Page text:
Manchester Museum set to re-open after £15million transformation

February 2023 marks the reopening of Manchester Museum, following its ambitious £15 million transformation
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The museum reopens its doors with the aim to build greater understanding between cultures, a more sustainable world and to bring to life the lived experience of diverse communities through the Museum’s historic collections and new displays.

The Manchester Museum was cited as one of the main reasons to visit the city by National Geographic.

Esme Ward, Museum Director of Manchester Museum, says: “February 2023 will mark a huge moment in Manchester Museum’s rich history as we open our doors following a major transformation.

“We have extended the building, making room for more joy and learning and evolving into the museum Manchester needs.

“Beautiful new galleries and exhibitions will showcase the best of the museum’s historic collections, as well as addressing the urgencies of the present day and highlighting the complexities of our world.

“We have also listened to advocates with lived experience, and inclusive new spaces and features are incorporated throughout. We can’t wait to
welcome our visitors back.”

The public will be invited to new galleries including the South Asia Gallery.

The New South Asia Gallery is the first permanent gallery in the UK to celebrate the lived experiences and contributions of the South Asian diaspora.

Co-curated with the South Asia Gallery Collective, a group that includes community leaders, educators and artists, the gallery will explore the connection between South Asia and Britain and the legacy of Empire alongside contemporary South Asian culture and creativity, perspectives that have not been presented before.

Divided into 6 anthologies, the Collective has grappled with a range of subjects through 140 artefacts, including one of the collective’s great-grandfather’s World War I uniform, a rickshaw imported from Bangladesh and decorated by communities in Manchester, a newly commissioned mural from British artists, The Singh Twins – an emotional map of South Asian diaspora experience – and a Cartier brooch containing a repurposed carved emerald from the Mughal Empire.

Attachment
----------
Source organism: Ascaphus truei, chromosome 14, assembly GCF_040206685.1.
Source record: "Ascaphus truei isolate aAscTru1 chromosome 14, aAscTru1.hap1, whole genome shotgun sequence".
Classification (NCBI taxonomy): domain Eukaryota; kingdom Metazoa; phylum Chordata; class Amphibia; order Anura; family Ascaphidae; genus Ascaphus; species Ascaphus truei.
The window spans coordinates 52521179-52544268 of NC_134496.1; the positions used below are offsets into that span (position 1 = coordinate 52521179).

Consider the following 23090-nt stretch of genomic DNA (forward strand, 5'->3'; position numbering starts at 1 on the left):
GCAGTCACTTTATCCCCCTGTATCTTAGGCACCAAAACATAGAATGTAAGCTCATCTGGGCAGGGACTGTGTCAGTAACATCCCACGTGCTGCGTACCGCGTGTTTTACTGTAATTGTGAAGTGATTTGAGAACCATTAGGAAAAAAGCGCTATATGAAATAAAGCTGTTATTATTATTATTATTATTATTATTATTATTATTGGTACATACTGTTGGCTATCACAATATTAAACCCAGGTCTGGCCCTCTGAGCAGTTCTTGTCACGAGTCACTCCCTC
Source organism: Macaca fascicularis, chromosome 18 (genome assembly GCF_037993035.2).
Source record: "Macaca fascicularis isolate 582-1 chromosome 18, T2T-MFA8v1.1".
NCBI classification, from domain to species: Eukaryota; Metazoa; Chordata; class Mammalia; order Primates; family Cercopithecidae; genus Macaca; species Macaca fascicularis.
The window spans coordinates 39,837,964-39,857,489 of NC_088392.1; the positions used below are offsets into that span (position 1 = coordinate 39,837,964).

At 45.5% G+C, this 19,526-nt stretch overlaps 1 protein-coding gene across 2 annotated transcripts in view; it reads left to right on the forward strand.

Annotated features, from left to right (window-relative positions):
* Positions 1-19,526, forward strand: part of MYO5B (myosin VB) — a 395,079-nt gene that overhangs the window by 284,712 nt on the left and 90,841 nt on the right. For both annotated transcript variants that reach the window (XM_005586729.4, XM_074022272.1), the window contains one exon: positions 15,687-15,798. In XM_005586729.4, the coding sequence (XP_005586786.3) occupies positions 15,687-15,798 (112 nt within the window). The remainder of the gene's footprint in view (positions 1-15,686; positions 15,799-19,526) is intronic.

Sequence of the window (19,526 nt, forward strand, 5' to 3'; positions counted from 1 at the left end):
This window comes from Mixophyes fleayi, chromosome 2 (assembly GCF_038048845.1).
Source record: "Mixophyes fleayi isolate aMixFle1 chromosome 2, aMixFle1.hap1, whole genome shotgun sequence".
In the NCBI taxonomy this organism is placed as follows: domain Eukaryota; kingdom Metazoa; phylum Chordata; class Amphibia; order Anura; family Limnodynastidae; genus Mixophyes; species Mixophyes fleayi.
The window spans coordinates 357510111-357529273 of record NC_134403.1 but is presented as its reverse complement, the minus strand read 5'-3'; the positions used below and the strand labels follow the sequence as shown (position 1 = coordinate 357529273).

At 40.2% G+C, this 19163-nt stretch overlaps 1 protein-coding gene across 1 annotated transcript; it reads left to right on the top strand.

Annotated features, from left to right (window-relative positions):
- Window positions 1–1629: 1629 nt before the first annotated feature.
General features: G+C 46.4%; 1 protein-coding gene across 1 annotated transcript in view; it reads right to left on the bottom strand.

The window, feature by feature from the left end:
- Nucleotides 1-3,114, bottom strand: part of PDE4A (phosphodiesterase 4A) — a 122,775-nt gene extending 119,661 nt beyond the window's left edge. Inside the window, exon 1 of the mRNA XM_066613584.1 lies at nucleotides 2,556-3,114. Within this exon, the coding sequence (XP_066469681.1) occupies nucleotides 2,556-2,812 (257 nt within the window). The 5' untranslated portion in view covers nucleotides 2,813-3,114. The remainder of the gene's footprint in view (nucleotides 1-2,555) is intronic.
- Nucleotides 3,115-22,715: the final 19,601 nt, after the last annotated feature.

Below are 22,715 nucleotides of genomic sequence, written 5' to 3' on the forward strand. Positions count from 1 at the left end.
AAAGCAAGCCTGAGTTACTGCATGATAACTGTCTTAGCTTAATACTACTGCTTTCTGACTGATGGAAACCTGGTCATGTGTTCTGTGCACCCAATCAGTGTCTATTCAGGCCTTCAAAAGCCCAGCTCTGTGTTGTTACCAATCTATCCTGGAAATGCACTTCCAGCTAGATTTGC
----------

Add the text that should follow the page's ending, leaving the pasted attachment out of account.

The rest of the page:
At the heart of the gallery is also a dedicated space for performance, film and participatory activities.

There have been changes to the Exhibition Hall. 

The Exhibition Hall is home to ambitious shows that explore past, present and future and engage with global and local narratives.

The opening exhibition, Golden Mummies of Egypt, will offer visitors unparalleled access to the Museum’s world-class Egypt and Sudan collection and aims to challenge Victorian narratives of ‘ancient Egypt’ through new research from the University of Manchester.

Featuring more than 100 objects and 8 mummies, the UK debut follows a hugely popular tour across USA and China and will present a rich perspective on beliefs about the afterlife during Egypt’s Graeco-Roman Period (332 BC -395 AD), with highlights including elaborately decorated mummies known as ‘Fayum Portraits’.